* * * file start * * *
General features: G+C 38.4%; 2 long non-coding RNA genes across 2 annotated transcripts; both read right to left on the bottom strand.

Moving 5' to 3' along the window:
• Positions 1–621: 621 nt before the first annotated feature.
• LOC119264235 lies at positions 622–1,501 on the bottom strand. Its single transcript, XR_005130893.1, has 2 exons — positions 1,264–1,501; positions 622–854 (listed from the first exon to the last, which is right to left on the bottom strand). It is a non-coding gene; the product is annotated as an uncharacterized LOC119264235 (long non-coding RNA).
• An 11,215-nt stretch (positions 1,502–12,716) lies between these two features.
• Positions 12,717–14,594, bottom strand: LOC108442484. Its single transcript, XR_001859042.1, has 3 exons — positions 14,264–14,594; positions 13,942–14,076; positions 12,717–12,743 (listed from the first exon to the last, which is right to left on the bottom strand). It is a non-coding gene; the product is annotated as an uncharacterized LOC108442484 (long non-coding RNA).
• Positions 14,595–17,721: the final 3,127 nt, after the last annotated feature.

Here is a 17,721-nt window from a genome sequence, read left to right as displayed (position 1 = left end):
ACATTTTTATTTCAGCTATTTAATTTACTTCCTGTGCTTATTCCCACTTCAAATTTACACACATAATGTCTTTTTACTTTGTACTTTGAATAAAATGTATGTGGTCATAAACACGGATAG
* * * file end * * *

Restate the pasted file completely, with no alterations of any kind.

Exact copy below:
General features: G+C 38.4%; 2 long non-coding RNA genes across 2 annotated transcripts; both read right to left on the bottom strand.

Moving 5' to 3' along the window:
• Positions 1–621: 621 nt before the first annotated feature.
• LOC119264235 lies at positions 622–1,501 on the bottom strand. Its single transcript, XR_005130893.1, has 2 exons — positions 1,264–1,501; positions 622–854 (listed from the first exon to the last, which is right to left on the bottom strand). It is a non-coding gene; the product is annotated as an uncharacterized LOC119264235 (long non-coding RNA).
• An 11,215-nt stretch (positions 1,502–12,716) lies between these two features.
• Positions 12,717–14,594, bottom strand: LOC108442484. Its single transcript, XR_001859042.1, has 3 exons — positions 14,264–14,594; positions 13,942–14,076; positions 12,717–12,743 (listed from the first exon to the last, which is right to left on the bottom strand). It is a non-coding gene; the product is annotated as an uncharacterized LOC108442484 (long non-coding RNA).
• Positions 14,595–17,721: the final 3,127 nt, after the last annotated feature.

Here is a 17,721-nt window from a genome sequence, read left to right as displayed (position 1 = left end):
ACATTTTTATTTCAGCTATTTAATTTACTTCCTGTGCTTATTCCCACTTCAAATTTACACACATAATGTCTTTTTACTTTGTACTTTGAATAAAATGTATGTGGTCATAAACACGGATAG